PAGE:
• Abstract: El presente trabajo analiza, desde una perspectiva comparada, las percepciones de las elites parlamentarias de los países miembros del MERCOSUR respecto a las Fuerzas Armadas y a cuestiones de seguridad y defensa. Ante la creciente cooperación en materia de seguridad, se indaga en el plano de los valores y convicciones de las elites políticas para buscar indicios relacionados con el desarrollo de una comunidad regional de seguridad en el sur de América Latina. A partir de los resultados de dos proyectos de investigación empírica sobre los sectores parlamentarios, el artículo identifica semejanzas y discrepancias entre las percepciones de los diputados y senadores de Argentina, Brasil, Chile, Paraguay y Uruguay, y discute las posibles consecuencias con miras a una profundización de la cooperación en materia de seguridad.
  • Topic: Security, Defense Policy, Civil Society, Government
  • Political Geography: Brazil, Argentina, Uruguay, Latin America, Chile, Paraguay
  • Author: Detlef Nolte, Francisco Sánchez
  • Publication Date: 11-2005
  • Content Type: Working Paper
  • Institution: German Institute of Global and Area Studies
  • Abstract: This article analyzes the quantitative (mechanical) effects and qualitative (perceptions) effects on political representation of the election of two separate chambers in Latin America's bicameral systems. After discussing the spread and strength of bicameralism in Latin America, we compare the different electoral systems for lower chambers and Senates. Our study shows that in a region characterized by relatively high levels of malapportionment in the first chamber, the second chamber reinforces the malapportionment in parliament. Representation tends to be much more disproportional in the upper chamber than in the lower house. Moreover, the differences in the electoral systems and district magnitudes for both chambers make it more difficult for women to win a seat in the Senate.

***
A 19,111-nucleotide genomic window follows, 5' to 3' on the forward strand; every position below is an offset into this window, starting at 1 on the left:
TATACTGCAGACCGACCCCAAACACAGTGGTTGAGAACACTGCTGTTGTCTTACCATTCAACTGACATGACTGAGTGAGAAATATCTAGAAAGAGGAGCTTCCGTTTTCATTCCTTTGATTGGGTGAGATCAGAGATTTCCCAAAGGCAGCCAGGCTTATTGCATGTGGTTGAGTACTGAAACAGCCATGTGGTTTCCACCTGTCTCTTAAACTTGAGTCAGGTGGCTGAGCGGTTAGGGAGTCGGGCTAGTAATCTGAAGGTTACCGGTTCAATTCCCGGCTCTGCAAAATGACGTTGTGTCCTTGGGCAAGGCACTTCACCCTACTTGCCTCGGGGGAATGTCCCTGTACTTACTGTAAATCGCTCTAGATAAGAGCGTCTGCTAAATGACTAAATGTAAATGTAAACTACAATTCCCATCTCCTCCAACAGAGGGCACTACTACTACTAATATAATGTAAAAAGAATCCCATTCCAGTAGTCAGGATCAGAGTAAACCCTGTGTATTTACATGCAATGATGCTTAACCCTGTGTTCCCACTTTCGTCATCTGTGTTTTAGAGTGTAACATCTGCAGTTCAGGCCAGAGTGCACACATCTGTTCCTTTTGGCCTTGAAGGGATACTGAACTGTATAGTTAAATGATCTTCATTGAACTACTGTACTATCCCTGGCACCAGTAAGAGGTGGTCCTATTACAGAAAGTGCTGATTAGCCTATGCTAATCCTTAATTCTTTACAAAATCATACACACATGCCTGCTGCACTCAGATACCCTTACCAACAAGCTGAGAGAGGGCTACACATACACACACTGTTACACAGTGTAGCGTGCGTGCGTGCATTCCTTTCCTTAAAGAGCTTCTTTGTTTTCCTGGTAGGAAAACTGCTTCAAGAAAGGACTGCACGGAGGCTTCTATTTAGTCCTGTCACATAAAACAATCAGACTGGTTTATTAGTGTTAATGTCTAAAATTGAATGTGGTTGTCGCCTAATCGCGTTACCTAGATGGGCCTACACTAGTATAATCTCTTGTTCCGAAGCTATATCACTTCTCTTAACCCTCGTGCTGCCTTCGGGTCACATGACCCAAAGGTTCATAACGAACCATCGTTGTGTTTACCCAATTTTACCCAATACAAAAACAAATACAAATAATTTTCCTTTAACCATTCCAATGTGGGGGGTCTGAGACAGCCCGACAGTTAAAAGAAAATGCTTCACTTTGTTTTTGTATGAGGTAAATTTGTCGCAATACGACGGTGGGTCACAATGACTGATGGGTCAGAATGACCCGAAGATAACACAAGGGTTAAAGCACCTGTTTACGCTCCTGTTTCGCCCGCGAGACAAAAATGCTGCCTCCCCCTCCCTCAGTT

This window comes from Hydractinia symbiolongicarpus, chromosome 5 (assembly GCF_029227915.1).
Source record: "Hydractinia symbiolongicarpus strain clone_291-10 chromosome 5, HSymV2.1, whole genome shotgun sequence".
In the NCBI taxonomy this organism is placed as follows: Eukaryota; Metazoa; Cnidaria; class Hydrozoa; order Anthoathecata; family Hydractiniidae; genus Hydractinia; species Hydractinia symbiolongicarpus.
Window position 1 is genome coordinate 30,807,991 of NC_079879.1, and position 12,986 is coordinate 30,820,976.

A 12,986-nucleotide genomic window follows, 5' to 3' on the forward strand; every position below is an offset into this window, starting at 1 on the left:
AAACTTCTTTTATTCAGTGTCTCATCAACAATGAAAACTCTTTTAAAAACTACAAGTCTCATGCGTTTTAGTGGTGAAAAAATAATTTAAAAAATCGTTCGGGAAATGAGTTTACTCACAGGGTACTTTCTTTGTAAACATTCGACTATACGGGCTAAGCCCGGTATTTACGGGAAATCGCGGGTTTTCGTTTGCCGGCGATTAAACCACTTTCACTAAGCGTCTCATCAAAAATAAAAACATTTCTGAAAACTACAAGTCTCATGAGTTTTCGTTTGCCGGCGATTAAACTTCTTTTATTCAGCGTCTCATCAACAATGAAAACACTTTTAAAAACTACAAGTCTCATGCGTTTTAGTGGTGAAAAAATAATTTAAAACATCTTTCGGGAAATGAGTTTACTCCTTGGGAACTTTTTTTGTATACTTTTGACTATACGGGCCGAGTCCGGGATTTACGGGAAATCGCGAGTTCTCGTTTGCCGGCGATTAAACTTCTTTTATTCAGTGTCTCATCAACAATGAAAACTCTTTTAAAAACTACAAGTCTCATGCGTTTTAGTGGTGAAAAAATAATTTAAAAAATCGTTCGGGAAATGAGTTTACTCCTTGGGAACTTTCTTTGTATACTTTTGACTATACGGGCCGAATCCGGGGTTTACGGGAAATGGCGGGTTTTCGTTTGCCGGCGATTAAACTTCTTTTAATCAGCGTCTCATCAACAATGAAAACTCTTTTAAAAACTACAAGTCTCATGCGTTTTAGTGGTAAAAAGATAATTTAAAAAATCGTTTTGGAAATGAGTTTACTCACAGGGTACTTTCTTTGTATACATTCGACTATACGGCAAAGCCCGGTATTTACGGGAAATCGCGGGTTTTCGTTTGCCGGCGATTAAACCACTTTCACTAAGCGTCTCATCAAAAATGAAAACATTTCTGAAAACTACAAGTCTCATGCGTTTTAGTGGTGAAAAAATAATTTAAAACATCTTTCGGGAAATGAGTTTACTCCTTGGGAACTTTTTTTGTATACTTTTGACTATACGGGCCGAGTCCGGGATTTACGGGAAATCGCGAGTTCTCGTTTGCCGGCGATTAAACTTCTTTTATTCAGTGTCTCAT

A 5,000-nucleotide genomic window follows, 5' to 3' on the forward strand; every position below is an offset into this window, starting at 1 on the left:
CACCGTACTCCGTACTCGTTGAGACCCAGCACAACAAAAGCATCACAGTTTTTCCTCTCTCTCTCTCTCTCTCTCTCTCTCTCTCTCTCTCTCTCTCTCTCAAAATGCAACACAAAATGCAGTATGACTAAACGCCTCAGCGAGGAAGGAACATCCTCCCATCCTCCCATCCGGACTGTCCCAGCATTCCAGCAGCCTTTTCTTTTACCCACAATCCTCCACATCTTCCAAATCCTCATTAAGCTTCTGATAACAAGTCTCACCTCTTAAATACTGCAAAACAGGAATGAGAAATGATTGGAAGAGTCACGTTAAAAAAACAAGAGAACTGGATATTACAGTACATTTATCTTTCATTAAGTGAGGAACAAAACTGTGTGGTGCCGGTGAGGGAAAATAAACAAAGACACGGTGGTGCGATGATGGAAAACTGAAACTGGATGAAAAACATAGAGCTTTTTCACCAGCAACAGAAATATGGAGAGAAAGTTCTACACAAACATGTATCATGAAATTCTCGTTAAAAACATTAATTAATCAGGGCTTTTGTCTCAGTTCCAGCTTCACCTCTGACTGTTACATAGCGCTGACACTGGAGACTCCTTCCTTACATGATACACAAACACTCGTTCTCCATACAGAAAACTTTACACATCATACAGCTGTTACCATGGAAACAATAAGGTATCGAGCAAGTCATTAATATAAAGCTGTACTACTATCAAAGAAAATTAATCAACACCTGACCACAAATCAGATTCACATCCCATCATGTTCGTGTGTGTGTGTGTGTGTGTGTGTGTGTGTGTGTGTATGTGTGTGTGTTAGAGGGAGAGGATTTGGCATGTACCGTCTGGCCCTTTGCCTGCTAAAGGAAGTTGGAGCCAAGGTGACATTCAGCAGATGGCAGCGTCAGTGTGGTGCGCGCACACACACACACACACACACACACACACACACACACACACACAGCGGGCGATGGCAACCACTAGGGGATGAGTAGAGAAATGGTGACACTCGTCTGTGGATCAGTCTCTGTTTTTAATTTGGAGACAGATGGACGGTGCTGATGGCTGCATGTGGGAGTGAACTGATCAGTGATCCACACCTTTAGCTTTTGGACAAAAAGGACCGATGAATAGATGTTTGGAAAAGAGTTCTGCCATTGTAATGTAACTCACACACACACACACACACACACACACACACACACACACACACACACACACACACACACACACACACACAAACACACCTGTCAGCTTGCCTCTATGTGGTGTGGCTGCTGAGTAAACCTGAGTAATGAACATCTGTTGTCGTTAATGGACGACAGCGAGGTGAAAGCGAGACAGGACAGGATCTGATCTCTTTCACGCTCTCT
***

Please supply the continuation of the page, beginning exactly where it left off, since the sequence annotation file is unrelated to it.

• Topic: Democratization, Government
  • Political Geography: South America, Latin America, Central America
  • Author: Alice Hamui Sutton
  • Publication Date: 12-2005
  • Content Type: Working Paper
  • Institution: CONfines de Relaciones Internacionales y Ciencia Política
  • Abstract: At the beginning of this third millennium, we are witnessing the end of an era marked by the hegemony of European Christianity and the globalization of a deterritorialized and decentered Christianity. Evangelical Pentecostalism and the Catholic Charismatic Renovation Movement are examples of this type of individual salvation spiritualism in Latin America. This article illustrates how these movements base their success on their ritual pragmatism with regard to personal crisis situations and the image of a near and accessible God. Moreover, the success of these movements is because of the adjustment to new conditions of the global market, the adaptation to the new processes of citizenship typical of modern democracies, and the satisfaction of spiritual and affective needs in a context of intense shifts trying to create new identities to reestablish the social framework of society.
  • Topic: Civil Society, Government, Religion
  • Political Geography: Europe, South America, Latin America
  • Author: Covadonga Meseguer
  • Publication Date: 06-2005
  • Content Type: Working Paper
  • Institution: Centro de Investigación y Docencia Económicas
  • Abstract: In this paper, I enquire whether 37 governments in industrial and in Latin American countries privatised as a result of learning from experience. Using a rational updating model, I examine whether the decision in the 1980s and 1990s to streamline the public sector was the outcome of a revision of beliefs about the effectiveness of privatisation or whether, alternatively, it was triggered by international pressures or mimicry. The results suggest that rational learning and especially emulation were two important factors in the decision to privatise. International pressures, here proxied by the presence or absence of an agreement with the International Monetary Fund and by European Union membership, are irrelevant to explanations of the decision to privatise. Finally, domestic political conditions appear relevant to the decision to launch privatisation but only when the analysis is carried out for each of the regional sub-samples. In the OECD countries, centre-left governments were more likely to privatise whereas in Latin American more repressive regimes were more willing to divest.
  • Topic: International Relations, Development, Government
  • Political Geography: Latin America